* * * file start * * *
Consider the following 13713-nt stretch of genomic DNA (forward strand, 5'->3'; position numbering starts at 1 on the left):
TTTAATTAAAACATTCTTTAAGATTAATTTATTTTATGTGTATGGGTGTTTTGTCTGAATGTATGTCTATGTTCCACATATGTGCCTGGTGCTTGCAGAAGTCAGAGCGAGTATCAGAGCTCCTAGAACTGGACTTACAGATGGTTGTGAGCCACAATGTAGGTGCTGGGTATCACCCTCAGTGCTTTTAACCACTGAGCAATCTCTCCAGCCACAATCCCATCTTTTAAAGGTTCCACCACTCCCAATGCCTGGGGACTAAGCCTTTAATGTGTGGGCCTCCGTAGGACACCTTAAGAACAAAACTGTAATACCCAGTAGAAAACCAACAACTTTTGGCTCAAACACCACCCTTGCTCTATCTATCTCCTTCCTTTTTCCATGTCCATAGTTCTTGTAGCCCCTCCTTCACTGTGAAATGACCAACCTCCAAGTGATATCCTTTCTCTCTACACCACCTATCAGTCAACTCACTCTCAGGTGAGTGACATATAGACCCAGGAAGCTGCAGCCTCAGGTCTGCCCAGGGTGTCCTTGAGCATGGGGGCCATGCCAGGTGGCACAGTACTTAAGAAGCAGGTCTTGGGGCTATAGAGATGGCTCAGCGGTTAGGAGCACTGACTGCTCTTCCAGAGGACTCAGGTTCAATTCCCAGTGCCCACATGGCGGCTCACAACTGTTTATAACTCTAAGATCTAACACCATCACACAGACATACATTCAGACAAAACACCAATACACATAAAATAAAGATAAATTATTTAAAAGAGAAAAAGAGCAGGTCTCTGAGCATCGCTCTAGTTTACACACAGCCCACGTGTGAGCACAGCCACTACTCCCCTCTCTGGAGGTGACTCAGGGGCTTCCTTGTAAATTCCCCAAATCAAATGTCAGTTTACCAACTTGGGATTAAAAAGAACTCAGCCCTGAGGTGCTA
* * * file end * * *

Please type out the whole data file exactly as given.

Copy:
Consider the following 13713-nt stretch of genomic DNA (forward strand, 5'->3'; position numbering starts at 1 on the left):
TTTAATTAAAACATTCTTTAAGATTAATTTATTTTATGTGTATGGGTGTTTTGTCTGAATGTATGTCTATGTTCCACATATGTGCCTGGTGCTTGCAGAAGTCAGAGCGAGTATCAGAGCTCCTAGAACTGGACTTACAGATGGTTGTGAGCCACAATGTAGGTGCTGGGTATCACCCTCAGTGCTTTTAACCACTGAGCAATCTCTCCAGCCACAATCCCATCTTTTAAAGGTTCCACCACTCCCAATGCCTGGGGACTAAGCCTTTAATGTGTGGGCCTCCGTAGGACACCTTAAGAACAAAACTGTAATACCCAGTAGAAAACCAACAACTTTTGGCTCAAACACCACCCTTGCTCTATCTATCTCCTTCCTTTTTCCATGTCCATAGTTCTTGTAGCCCCTCCTTCACTGTGAAATGACCAACCTCCAAGTGATATCCTTTCTCTCTACACCACCTATCAGTCAACTCACTCTCAGGTGAGTGACATATAGACCCAGGAAGCTGCAGCCTCAGGTCTGCCCAGGGTGTCCTTGAGCATGGGGGCCATGCCAGGTGGCACAGTACTTAAGAAGCAGGTCTTGGGGCTATAGAGATGGCTCAGCGGTTAGGAGCACTGACTGCTCTTCCAGAGGACTCAGGTTCAATTCCCAGTGCCCACATGGCGGCTCACAACTGTTTATAACTCTAAGATCTAACACCATCACACAGACATACATTCAGACAAAACACCAATACACATAAAATAAAGATAAATTATTTAAAAGAGAAAAAGAGCAGGTCTCTGAGCATCGCTCTAGTTTACACACAGCCCACGTGTGAGCACAGCCACTACTCCCCTCTCTGGAGGTGACTCAGGGGCTTCCTTGTAAATTCCCCAAATCAAATGTCAGTTTACCAACTTGGGATTAAAAAGAACTCAGCCCTGAGGTGCTA